Management Options

To protect human health and the environment, communities must have proper design, installation and management of treatment systems. When a system that has not been properly maintained fails prematurely, it costs more than just out-of-pocket dollars for the homeowner or community to replace it. There may be the hidden costs of contaminated surface and groundwater, overall water quality degradation and reduced property values. In some cases, homeowners may find there is no place to put another new system. This is especially true for lakeshore properties and small communities, many of which were platted in the 1970s or earlier.

While there are many reasons to take care of wastewater treatment systems, be it your own on-site system or your community's treatment system, the lesson is the same—Pay now, or pay more later!

Wastewater Management Options

Chapter 4 from the Small Community Wastewater Solutions book discussed monitoring, operation and management of individual and cluster systems. These questions and more are answered in this chapter excerpt from the book Small Community Wastewater Solutions (.pdf).

Management Plans for Homeowners

Management begins at home. The residents of every household need to control the quality and quantity of their wastewater, if sending it to an individual treatment system or a cluster system or to a large community system.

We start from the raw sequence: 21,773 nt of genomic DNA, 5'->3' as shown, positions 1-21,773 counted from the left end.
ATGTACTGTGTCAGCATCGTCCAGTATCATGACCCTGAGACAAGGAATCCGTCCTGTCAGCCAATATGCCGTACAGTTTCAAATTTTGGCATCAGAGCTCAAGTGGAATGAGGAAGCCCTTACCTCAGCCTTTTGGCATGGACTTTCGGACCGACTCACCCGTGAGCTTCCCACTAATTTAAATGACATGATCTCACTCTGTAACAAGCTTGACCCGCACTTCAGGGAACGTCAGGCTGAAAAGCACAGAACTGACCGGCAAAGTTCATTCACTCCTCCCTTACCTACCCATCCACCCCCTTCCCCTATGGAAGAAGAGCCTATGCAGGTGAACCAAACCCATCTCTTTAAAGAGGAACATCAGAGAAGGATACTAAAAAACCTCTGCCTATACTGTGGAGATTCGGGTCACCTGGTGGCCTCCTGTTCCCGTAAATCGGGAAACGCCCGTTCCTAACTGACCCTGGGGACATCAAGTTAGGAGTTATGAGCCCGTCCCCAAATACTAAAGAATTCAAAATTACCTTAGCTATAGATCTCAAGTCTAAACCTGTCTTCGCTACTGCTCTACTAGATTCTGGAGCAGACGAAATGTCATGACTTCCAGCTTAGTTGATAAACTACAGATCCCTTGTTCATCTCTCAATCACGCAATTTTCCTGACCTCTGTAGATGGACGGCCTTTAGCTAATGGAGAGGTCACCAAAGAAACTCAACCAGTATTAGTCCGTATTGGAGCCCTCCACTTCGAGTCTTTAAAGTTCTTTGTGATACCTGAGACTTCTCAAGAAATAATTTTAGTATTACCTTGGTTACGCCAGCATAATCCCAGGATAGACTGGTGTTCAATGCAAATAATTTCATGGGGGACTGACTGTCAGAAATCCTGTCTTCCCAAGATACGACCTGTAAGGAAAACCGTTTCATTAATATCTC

Many homeowners with individual systems and participants in small cluster systems prefer to provide their own system management. These plans will help homeowners develop some best management practices.

There are several options for management in small communities. Many choose legal entities. Please go to the Organizational Options page for information on these options.


This tool is designed to develop an Owner's Guide for everything from a single-family home, to a commercial property, to a cluster system serving 50+ homes.  Learn more by visiting the webpage

Monitoring and Mitigation Plan
Alternative systems are required to have a monitoring plan, which evaluates how is it working, including sampling and testing to assure the waste is treated. The determination of what is to be sampled and how often is determined by the site characteristics, choice in system and local governmental unit (LGU). A mitigation plan, which lays out what will happen if the system fails to adequately treat needs to be submitted to the LGU. These are sample forms that may be used:

General Management Information

Information and resources for individual homeowners, cluster systems and communities on care and maintenance, operation and other aspects of management.